Book Review: One Crazy Summer by Rita Williams-Garcia

Title: One Crazy Summer (GoodReads)
Author: Rita Williams-Garcia
Page Count: 218
F/NF: Fiction
Genre: Historical MG

Goodreads Summary:
In the summer of 1968, after travelling from Brooklyn to Oakland, California, to spend a month with the mother they barely know, eleven-year-old Delphine and her two younger sisters arrive to a cold welcome as they discover that their mother, a dedicated poet and printer, is resentful of the intrusion of their visit and wants them to attend a nearby Black Panther summer camp.

Opinion:
The premise of this book is sort of stupid. The girls’ mother abandoned them, so their father decides to send them out to spend the summer with her, even though she clearly doesn’t want them there and they don’t want to be there. I understand why the plot of the book needed them to be there, but it didn’t seem entirely realistic. Of course, this book was also written for late elementary/middle grade students, so I guess that can be forgiven.

Still, once you get past that, the book was really enjoyable. I wish we learned a bit more about the Black Panther movement, but I still learned some. This book brought up a lot of interesting questions about identity and power. It was a fast read, and I think it would be a great addition to a middle grades classroom. Even as an adult, I enjoyed this book.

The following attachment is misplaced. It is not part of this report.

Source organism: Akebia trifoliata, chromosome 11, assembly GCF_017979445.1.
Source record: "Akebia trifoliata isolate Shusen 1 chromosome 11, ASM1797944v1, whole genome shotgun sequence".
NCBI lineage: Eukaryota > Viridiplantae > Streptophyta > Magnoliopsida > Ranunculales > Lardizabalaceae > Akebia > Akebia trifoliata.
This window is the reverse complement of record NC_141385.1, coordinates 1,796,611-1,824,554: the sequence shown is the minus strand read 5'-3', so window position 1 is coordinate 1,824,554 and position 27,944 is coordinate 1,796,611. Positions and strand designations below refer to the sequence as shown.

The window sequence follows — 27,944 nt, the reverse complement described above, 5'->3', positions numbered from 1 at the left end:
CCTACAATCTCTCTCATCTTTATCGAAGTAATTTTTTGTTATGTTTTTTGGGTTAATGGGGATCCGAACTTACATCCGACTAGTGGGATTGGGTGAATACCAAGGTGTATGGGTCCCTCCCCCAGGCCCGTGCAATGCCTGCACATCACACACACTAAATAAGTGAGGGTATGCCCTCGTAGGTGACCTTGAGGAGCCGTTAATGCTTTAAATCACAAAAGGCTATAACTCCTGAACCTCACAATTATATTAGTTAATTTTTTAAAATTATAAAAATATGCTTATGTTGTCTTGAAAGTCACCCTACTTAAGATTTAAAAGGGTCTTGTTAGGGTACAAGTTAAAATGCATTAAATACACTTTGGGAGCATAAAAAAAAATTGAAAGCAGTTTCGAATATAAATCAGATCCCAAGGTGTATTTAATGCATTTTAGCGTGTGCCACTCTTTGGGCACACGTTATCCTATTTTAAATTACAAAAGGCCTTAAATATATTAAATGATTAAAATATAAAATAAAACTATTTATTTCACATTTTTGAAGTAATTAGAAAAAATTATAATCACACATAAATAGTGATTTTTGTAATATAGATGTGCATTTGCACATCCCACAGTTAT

The best part of this book, though, were the characters – mostly the sisters. Delphine, Vonetta, and Fern acted and sounded like real sisters. They knew just how to annoy one another but still looked out for each other overall. Their emotions always seemed real and understandable, even if I didn’t always agree with them. I really enjoyed getting to know them.

8/10

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Posted on September 5, 2013, in 52in52, Reading. Bookmark the permalink. 2 Comments.

  1. I was instantly intrigued by the book cover and title. Though your first paragraph threw me off – sounds like it was still worth the read since you gave it an 8 out of 10. Thanks for putting it on our radar.

    • It was definitely still worth the read! I just figured I’d point out a major problem that I and several other people seemed to have with the book. I rarely put down a book once I start it, but I know other people do, so I guess I wanted to acknowledge a reason why they might and tell them why they should keep reading anyway.

      Maybe I shouldn’t have done that in the first paragraph, though. Oops. 😀

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